Could Airbnb Help Solve The Problem Of Vacant Housing?

A group of tactical urbanists wants to revive empty homes and offer them as a place to stay.

Six years after the foreclosure crisis started, nearly 18 million houses are sitting vacant in the U.S. Could some find new life as Airbnb businesses?


While visiting Akron, Ohio, to help redesign a rundown block in a neighborhood near the city’s downtown, a team of “tactical urbanists” from an organization called Better Block noticed how hard it was to find a place to stay, despite the fact that there were empty houses everywhere.

“We couldn’t find a hotel in the neighborhood, and there weren’t really any downtown,” says Jason Roberts, founder of Better Block. “There was only one. At the same time, we saw a city report saying the population is decreasing and there’s this excess housing stock–there’s less tax revenue to take care of our existing infrastructure, but it will also bring down neighborhoods pretty quickly. Whenever there’s three or four houses that don’t sell, surrounding houses lose their value as well.”

Shane Wynn

The team wanted to work on another project in Akron, and had an inspiration: Why not commandeer one of the vacant homes as a prototype for a new Airbnb business? As a bonus, they realized that it could double as a community center for the neighborhood’s growing refugee population from Bhutan–with Bhutanese herbs growing in a community garden in the backyard, maybe, and Bhutanese food cooked in a community kitchen.

“When people come to Akron–what I look for when I travel, and what many people look for, they’re not looking for a stale, generic hotel branch, people are looking for a unique experience,” says Roberts. “So we thought a fun thing to build off with this community is the interesting refugee population here, that has a very specific identity, and kind of bring that to the context of a hostel or hotel.”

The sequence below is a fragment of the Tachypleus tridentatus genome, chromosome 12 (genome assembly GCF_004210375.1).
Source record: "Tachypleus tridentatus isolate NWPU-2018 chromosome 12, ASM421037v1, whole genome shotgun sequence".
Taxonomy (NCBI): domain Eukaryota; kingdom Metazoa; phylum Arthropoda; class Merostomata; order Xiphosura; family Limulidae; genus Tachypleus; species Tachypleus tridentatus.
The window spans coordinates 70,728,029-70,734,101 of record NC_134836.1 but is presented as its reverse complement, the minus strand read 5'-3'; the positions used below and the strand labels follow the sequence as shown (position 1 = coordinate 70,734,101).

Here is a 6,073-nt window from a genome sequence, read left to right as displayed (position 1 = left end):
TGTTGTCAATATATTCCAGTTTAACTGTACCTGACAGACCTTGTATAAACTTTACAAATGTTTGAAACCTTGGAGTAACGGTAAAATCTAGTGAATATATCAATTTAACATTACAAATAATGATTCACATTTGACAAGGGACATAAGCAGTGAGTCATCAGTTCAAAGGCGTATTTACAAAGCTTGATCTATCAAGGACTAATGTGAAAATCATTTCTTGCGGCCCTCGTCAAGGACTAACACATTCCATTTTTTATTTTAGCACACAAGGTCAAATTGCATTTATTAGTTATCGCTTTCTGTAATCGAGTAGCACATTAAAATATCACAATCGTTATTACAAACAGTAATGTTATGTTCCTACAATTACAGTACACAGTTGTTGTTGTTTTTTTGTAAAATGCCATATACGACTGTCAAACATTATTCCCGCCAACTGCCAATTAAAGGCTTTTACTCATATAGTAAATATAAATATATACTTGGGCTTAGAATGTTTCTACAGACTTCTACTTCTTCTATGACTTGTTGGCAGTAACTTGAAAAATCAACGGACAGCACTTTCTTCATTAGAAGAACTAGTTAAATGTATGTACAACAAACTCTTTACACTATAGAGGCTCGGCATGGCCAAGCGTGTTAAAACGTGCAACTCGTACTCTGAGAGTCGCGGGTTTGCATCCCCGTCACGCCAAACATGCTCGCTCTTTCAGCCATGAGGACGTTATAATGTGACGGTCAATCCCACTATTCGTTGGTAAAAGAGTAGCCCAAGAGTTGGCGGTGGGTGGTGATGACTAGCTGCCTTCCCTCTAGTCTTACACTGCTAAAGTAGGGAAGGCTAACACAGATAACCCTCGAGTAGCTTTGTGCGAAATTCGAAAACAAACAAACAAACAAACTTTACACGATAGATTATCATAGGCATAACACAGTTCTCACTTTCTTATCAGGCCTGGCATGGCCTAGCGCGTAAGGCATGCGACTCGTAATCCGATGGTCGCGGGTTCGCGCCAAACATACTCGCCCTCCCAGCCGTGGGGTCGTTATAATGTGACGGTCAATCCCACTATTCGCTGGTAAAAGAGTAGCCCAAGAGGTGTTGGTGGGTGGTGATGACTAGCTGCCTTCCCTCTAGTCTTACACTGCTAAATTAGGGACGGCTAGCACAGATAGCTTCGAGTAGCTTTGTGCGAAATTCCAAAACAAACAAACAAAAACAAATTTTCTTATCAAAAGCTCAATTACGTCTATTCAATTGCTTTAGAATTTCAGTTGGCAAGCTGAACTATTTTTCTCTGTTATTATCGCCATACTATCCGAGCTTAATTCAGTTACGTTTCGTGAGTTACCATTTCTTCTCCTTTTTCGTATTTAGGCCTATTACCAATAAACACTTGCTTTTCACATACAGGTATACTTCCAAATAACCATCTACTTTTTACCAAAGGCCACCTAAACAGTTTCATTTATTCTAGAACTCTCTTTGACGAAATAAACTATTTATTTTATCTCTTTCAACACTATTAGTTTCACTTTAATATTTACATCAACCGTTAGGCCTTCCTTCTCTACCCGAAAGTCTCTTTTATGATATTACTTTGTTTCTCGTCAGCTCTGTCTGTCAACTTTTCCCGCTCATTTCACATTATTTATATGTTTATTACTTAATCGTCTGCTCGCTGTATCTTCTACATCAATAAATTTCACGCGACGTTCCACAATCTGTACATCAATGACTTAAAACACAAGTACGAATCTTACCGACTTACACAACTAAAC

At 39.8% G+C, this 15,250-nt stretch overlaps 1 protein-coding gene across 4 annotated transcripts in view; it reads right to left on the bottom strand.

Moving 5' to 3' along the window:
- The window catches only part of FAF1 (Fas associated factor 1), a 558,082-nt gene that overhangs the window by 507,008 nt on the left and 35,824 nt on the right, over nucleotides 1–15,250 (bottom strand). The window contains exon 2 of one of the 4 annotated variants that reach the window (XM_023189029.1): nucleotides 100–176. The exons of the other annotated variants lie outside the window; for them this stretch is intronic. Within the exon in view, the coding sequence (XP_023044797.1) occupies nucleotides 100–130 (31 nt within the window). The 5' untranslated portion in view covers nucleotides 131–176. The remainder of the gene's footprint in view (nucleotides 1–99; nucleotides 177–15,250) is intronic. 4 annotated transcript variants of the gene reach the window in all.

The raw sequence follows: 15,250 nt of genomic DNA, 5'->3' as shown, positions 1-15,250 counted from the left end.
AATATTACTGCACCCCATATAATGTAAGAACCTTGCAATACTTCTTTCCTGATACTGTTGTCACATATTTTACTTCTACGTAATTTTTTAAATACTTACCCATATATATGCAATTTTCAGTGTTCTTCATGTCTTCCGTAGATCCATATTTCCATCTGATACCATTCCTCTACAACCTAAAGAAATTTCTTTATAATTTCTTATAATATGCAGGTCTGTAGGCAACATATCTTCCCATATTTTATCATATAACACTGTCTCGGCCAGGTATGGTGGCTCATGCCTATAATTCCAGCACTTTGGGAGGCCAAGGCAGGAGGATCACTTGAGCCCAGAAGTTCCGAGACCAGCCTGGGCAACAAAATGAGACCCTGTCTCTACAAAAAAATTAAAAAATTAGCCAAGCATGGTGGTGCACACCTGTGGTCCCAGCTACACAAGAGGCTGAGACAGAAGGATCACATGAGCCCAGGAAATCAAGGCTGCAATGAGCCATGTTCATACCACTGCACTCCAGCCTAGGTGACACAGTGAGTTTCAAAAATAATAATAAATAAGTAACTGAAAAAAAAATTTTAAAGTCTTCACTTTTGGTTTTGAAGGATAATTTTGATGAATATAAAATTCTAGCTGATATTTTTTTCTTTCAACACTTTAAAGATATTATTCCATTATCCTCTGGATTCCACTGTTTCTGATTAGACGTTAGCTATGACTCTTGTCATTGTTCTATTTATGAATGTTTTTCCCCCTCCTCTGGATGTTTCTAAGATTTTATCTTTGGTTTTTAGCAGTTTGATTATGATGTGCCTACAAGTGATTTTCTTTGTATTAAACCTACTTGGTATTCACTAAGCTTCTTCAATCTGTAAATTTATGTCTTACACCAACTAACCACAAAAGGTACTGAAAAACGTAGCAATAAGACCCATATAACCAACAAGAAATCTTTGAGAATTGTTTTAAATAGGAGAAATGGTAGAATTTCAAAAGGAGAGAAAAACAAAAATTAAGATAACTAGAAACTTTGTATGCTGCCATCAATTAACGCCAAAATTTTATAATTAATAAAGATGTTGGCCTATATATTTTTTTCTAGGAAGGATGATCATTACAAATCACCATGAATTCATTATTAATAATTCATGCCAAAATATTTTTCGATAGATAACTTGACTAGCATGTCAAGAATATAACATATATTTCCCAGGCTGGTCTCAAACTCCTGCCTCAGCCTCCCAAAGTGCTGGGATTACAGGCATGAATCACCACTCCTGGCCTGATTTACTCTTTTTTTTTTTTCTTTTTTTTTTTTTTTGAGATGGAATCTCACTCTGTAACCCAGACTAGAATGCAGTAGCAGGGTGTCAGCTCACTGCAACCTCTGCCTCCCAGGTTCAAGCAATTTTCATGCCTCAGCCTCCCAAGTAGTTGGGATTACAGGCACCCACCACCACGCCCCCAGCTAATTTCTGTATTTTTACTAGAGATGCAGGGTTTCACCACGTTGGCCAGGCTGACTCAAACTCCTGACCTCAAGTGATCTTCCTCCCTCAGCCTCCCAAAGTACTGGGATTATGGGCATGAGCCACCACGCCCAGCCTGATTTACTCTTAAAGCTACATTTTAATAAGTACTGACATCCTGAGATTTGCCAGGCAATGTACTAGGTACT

Maria Mancinelli

The Airbnb hotel will be set up and tested as a model to potentially use in other cities, much the way that Better Block works on bigger neighborhood projects now. The group started in Dallas in 2010, when Roberts and a group of neighbors experimented with transforming a single rundown block with DIY bike lanes, potted plants, sidewalk cafes, and pop-up versions of the stores they wished were there. That project–completed in a weekend–led to permanent changes in the city, and led other communities to replicate it around the world.

Now, if the vacant house Airbnb is successful, they’ll share the idea through the same type of DIY kit they share for Better Block. “We’re interested in ideas to spark economic redevelopment,” says Roberts. “We’re going to test out the idea, mock it up , build it out, and get it up and running and document everything we do. Once we do that, we’ll have a guide that others can use in their own cities.”


The transformation of the house in Akron will begin in June. The project was one of this year’s Knight Cities Challenge winners.


About the author

Adele Peters is a staff writer at Fast Company who focuses on solutions to some of the world's largest problems, from climate change to homelessness. Previously, she worked with GOOD, BioLite, and the Sustainable Products and Solutions program at UC Berkeley.